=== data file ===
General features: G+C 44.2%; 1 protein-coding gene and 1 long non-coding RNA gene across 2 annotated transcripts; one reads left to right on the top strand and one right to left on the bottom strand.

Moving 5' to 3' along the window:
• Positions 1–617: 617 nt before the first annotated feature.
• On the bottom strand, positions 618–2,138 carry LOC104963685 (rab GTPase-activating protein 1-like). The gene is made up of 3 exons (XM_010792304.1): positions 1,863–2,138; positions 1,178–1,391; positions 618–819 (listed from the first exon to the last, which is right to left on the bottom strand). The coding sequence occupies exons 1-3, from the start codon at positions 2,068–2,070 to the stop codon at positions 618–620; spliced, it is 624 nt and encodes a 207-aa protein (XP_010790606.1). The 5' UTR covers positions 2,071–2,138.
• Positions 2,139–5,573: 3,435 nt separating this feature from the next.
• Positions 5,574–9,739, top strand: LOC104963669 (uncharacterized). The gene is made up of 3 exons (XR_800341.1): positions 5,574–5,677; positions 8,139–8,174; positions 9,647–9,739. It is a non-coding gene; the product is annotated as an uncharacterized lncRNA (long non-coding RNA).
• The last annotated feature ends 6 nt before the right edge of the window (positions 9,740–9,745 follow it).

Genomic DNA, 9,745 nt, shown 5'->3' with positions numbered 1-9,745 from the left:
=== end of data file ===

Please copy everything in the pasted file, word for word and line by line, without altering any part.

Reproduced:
General features: G+C 44.2%; 1 protein-coding gene and 1 long non-coding RNA gene across 2 annotated transcripts; one reads left to right on the top strand and one right to left on the bottom strand.

Moving 5' to 3' along the window:
• Positions 1–617: 617 nt before the first annotated feature.
• On the bottom strand, positions 618–2,138 carry LOC104963685 (rab GTPase-activating protein 1-like). The gene is made up of 3 exons (XM_010792304.1): positions 1,863–2,138; positions 1,178–1,391; positions 618–819 (listed from the first exon to the last, which is right to left on the bottom strand). The coding sequence occupies exons 1-3, from the start codon at positions 2,068–2,070 to the stop codon at positions 618–620; spliced, it is 624 nt and encodes a 207-aa protein (XP_010790606.1). The 5' UTR covers positions 2,071–2,138.
• Positions 2,139–5,573: 3,435 nt separating this feature from the next.
• Positions 5,574–9,739, top strand: LOC104963669 (uncharacterized). The gene is made up of 3 exons (XR_800341.1): positions 5,574–5,677; positions 8,139–8,174; positions 9,647–9,739. It is a non-coding gene; the product is annotated as an uncharacterized lncRNA (long non-coding RNA).
• The last annotated feature ends 6 nt before the right edge of the window (positions 9,740–9,745 follow it).

Genomic DNA, 9,745 nt, shown 5'->3' with positions numbered 1-9,745 from the left: